Encourage employees to give feedback
There’s nothing worse than working in an organization where you feel your voice doesn’t matter. When employees don’t feel comfortable or safe sharing their opinion, they tend to care far less about the work they’re doing, the success of their team or the future of their organization.
Engagement surveys are great ways to solicit employee feedback and reassure them that their opinion matters. By asking people questions about their employee experience, you give them an outlet to actively improve their lot — but make sure to draw up unambiguous questions, with single statement propositions, to minimize noise.
This will allow you to receive valuable feedback to reinvest in your business, while giving people greater ownership of the organization and its future.
Strengthen the leadership skills of your supervisors
As a business leader, you bear most of the burden when it comes to boosting and maintaining workplace morale. Next in line, however, are the leaders you oversee — and all the managers under them.
It’s become a cliché in HR circles: “People don’t quit bad jobs; they quit bad bosses.” Even if you have a sterling company culture and the greatest mission in the world, if you aren’t supporting your people with capable managers, you’re hanging those employees out to dry.
According to a report from The Predictive Index, the second skill that most managers lack according to their employees is the ability to “drive team morale.” So, if you’re not actively equipping your managers with the so-called “soft skills” needed to lead others, (and evaluating them based on these abilities), you’re running the risk of rampant disengagement.
Make leadership development a core pillar of your organization. Even those new to management could prove to be invaluable assets to the business.
Provide career growth and advancement opportunities
Developing clear career paths doesn’t just help you solve management gaps; it also gives employees a greater sense of purpose and belonging. That said, make sure that you don’t push people into leadership roles they may not be suited for — develop a system where people can further their career as individual contributors as well.
There’s nothing as demoralizing as getting hired for a role only to find out you’re “locked into” that role for the entirety of your time at an organization. No matter how hard you try, you’ll never be able to move vertically or even horizontally to advance your career.
Organizational bureaucracy and red tape are a one-way fast track to a disengaged workforce. Without anything to incentivize good performance (short of retaining your job), your people won’t give the extra effort that could separate your organization from others in your market.
Make career pathing a common discussion point between managers and their direct reports. Every manager should have regular one-on-one conversations with their reports to ensure individual contributors feel fulfilled in their roles, clear about their responsibilities and motivated to achieve their next career milestones.
Annual reviews and 360 feedback reports can be useful tools, but don’t let them relegate the conversation to a single day of the year. Instead, institute monthly or bi-monthly personal development meetings for every employee in your organization. Doing so is a powerful way to invest in employee growth while boosting workplace morale.
Make sure workers take their breaks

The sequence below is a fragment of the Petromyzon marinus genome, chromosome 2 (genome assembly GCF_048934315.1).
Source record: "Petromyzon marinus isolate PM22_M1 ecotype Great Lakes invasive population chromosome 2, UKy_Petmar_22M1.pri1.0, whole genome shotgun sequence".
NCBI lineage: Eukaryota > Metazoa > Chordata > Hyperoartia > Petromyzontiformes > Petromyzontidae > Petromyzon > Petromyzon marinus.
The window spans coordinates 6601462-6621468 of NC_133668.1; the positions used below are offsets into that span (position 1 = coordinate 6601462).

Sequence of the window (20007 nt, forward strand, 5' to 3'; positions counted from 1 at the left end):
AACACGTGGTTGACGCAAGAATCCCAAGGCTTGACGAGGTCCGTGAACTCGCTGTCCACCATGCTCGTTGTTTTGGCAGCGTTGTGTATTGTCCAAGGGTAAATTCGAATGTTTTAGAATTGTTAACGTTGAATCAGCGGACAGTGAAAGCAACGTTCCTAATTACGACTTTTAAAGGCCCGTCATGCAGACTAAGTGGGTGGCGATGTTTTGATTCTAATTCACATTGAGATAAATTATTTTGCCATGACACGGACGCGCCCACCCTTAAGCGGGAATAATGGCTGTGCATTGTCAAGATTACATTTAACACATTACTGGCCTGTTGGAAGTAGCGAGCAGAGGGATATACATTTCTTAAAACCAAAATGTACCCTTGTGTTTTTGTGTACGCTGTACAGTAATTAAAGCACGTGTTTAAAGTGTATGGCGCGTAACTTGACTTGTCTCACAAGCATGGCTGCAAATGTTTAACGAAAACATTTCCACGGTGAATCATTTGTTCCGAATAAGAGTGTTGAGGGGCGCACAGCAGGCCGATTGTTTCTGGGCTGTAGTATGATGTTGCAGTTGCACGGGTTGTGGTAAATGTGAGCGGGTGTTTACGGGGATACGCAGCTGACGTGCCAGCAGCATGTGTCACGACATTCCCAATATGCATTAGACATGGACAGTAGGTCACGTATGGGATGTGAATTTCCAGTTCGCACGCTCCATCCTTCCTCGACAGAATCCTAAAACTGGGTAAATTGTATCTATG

When you think of the word “worker,” it’s easy to picture someone in an industrial setting, working endless shifts from dawn to dusk. This perception of the working class tends to perpetuate grueling working conditions and poor work-life balance.
Whether they’re a salaried accountant working full-time or an hourly, part-time construction worker, all persons deserve to work at a healthy, sustainable pace. Overworking your people is only going to make for unhappy employees and drive low morale in the workplace.
The best way to encourage healthy work habits is to create a psychologically safe environment where people know they can take time for themselves without reprimand. Remind employees that they have breaks they can take throughout the day and PTO they can leverage when they’re feeling physically or mentally under the weather.
It’s crucial to model the behavior you wish to see. Ask your managers to take time away from work, and urge them to tell their direct reports to do the same. It takes time to “build that muscle,” but once employees naturally take breaks, it’ll become a permanent part of your culture.
Promote diversity in the workplace
This may be last on the list, but it probably comes first in terms of sheer importance. It’s paramount that your organization reflects the makeup and complexion of your candidate pool, your customer base and your community.
If you’re wondering how to hire employees in a particularly competitive fight for talent, it may be time to widen your aperture. Give your hiring team the go-ahead to recruit from new areas of the country. Host career fairs at traditionally underrepresented colleges and make remote hiring your standard practice. Broaden your job descriptions and use gender-neutral language to appeal to job seekers of all kinds.
People don’t want to work in environments where they don’t feel represented. The more diverse you make your employee base, the more welcoming your company becomes for everyone. Of course, diversity is nothing without inclusion; you can’t just recruit diverse talent, then expect it to magically improve workplace morale immediately. It takes constant effort and intention to build up under-represented workers and prove to them that you’re invested in their employee experience.
Low workplace morale will soon be a thing of the past
Boosting morale in the workplace isn’t accomplished overnight. You’ll encounter stretches of adversity, whether that’s financial difficulties, a wave of resignations or even forced layoffs. However, it’s important to stay the course. Morale isn’t just some “soft” metric that’s nice to have; it’s crucial if you want to deliver on your business goals.
Use the above workplace morale boosters to increase engagement and improve the employee experience. The more you do to improve morale in the workplace now, the better the returns you’ll see weeks, months and years down the line.